EU migrant policy: Lawyers call it a crime against humanity
More than 40,000 people have been intercepted in the Mediterranean and taken to detention camps and torture houses under a European migration policy that is responsible for crimes against humanity, according to a legal document asking the International Criminal Court to take the case Monday.
The request filed with the ICC alleges that European Union officials are knowingly responsible for migrant deaths on land and at sea, as well as culpable for rapes and torture of migrants committed by members of the Libyan coast guard, which is funded and trained at the expense of European taxpayers. The filing names no specific EU officials but cites an ongoing ICC investigation into the fate of migrants in Libya .
“We leave it to the prosecutor, if he dares, if she dares, to go into the structures of power and to investigate at the heart of Brussels, of Paris, of Berlin and Rome and to see by searching in the archives of the meetings of the negotiations who was really behind the scenes trying to push for these policies that triggered the death of more than 14,000 people,” said Juan Branco, a lawyer who co-wrote the report and shared it with The Associated Press. He was referring to the deaths and disappearances at sea, which come on top of the interceptions by the Libyan forces.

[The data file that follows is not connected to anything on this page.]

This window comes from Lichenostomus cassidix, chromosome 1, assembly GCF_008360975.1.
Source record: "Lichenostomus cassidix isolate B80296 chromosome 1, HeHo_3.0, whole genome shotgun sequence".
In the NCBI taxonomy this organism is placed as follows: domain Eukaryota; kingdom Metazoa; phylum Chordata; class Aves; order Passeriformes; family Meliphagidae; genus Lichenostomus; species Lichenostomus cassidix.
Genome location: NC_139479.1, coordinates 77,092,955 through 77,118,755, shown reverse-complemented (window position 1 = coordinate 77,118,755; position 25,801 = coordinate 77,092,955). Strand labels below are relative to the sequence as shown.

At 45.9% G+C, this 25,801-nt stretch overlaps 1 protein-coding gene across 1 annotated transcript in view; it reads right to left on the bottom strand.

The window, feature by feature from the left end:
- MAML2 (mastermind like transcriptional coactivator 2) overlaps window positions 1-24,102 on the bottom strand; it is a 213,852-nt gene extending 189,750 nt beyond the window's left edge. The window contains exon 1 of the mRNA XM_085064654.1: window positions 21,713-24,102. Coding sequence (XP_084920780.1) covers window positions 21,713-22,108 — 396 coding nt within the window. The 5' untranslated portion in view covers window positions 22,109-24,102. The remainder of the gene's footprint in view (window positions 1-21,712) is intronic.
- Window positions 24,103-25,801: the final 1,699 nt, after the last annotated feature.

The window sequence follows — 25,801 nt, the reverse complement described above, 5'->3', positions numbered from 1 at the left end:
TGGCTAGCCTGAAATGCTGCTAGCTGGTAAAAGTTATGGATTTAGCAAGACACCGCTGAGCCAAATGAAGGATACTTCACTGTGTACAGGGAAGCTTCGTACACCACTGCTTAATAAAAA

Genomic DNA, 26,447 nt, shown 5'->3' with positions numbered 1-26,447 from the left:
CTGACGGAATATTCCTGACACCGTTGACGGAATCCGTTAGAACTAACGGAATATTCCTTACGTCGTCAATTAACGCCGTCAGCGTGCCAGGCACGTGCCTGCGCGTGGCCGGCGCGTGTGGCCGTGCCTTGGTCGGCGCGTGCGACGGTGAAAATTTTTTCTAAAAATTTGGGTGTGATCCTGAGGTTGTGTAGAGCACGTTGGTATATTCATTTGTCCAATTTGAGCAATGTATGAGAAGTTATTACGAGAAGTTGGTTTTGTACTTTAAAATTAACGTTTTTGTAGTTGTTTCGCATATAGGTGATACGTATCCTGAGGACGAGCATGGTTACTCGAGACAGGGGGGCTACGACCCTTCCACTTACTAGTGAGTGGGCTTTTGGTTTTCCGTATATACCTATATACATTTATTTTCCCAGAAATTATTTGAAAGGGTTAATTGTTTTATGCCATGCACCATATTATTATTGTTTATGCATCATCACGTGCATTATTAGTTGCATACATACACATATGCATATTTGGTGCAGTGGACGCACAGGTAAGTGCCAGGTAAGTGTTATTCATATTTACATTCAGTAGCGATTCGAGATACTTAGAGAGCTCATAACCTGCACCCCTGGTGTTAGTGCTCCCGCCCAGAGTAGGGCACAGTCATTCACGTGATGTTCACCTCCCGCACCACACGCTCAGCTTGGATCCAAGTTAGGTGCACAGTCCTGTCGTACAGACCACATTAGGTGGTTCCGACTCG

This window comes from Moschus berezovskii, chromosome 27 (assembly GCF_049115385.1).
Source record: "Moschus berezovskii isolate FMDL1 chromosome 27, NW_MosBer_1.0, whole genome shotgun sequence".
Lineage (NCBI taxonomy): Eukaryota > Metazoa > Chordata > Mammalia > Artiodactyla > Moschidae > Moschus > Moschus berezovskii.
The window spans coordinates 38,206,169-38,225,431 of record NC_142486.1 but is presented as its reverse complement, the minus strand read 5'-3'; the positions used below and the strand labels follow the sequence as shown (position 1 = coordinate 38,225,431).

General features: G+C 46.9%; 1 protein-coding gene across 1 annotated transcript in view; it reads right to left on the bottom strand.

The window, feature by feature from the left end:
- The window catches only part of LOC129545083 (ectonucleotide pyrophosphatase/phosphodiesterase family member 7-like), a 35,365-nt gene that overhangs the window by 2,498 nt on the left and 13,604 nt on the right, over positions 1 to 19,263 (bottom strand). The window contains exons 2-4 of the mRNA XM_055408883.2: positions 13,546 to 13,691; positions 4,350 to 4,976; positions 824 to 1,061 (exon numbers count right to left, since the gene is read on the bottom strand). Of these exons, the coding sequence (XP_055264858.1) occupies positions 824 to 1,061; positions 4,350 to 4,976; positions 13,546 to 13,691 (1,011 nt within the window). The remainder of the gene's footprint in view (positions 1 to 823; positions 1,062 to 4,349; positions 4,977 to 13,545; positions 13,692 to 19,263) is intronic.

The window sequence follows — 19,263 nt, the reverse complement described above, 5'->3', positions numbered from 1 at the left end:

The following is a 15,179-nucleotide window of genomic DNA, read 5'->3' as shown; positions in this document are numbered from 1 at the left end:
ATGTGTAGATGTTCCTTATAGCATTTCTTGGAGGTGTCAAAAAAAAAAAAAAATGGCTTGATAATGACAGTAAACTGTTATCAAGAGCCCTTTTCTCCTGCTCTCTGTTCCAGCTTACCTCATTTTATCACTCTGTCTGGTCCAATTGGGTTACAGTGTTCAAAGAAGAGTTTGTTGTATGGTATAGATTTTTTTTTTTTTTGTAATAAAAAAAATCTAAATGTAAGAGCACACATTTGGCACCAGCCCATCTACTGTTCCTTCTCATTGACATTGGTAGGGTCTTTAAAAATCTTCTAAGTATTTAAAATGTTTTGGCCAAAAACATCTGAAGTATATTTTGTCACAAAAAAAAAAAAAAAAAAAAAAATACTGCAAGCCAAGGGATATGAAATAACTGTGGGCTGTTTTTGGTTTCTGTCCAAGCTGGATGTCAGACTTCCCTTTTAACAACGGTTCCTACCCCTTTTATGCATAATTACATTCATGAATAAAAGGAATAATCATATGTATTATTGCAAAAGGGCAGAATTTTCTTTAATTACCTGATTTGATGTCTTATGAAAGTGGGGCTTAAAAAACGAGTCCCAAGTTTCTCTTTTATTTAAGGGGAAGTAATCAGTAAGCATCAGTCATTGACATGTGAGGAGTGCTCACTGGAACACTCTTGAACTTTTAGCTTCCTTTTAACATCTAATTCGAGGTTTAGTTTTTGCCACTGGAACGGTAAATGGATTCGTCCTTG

The ICC is a court of last resort that handles cases of war crimes, crimes against humanity and genocide when other countries are unwilling or unable to prosecute. It is up to the prosecutor, who receives many such requests, to decide whether to investigate and ultimately bring a case.
The first crime, according to the document, was the decision to end the Mare Nostrum rescue operation near the end of 2014. In one year, the operation rescued 150,810 migrants in the Mediterranean as hundreds of thousands crossed the sea. [See also] As a result, deaths in the Mediterranean then soared.
Omer Shatz, the other lead lawyer responsible for the document, said internal EU documents showed officials hoped that ending Mare Nostum would create a deterrent effect. “Deterrent effect – what does it mean? It means sacrifice the lives of some, in this case of many, to change the behavior of others, to discourage others from doing the same thing.”
This entry was posted in Humanitarian Aid, International Cooperation, Uncategorized by Grant Montgomery.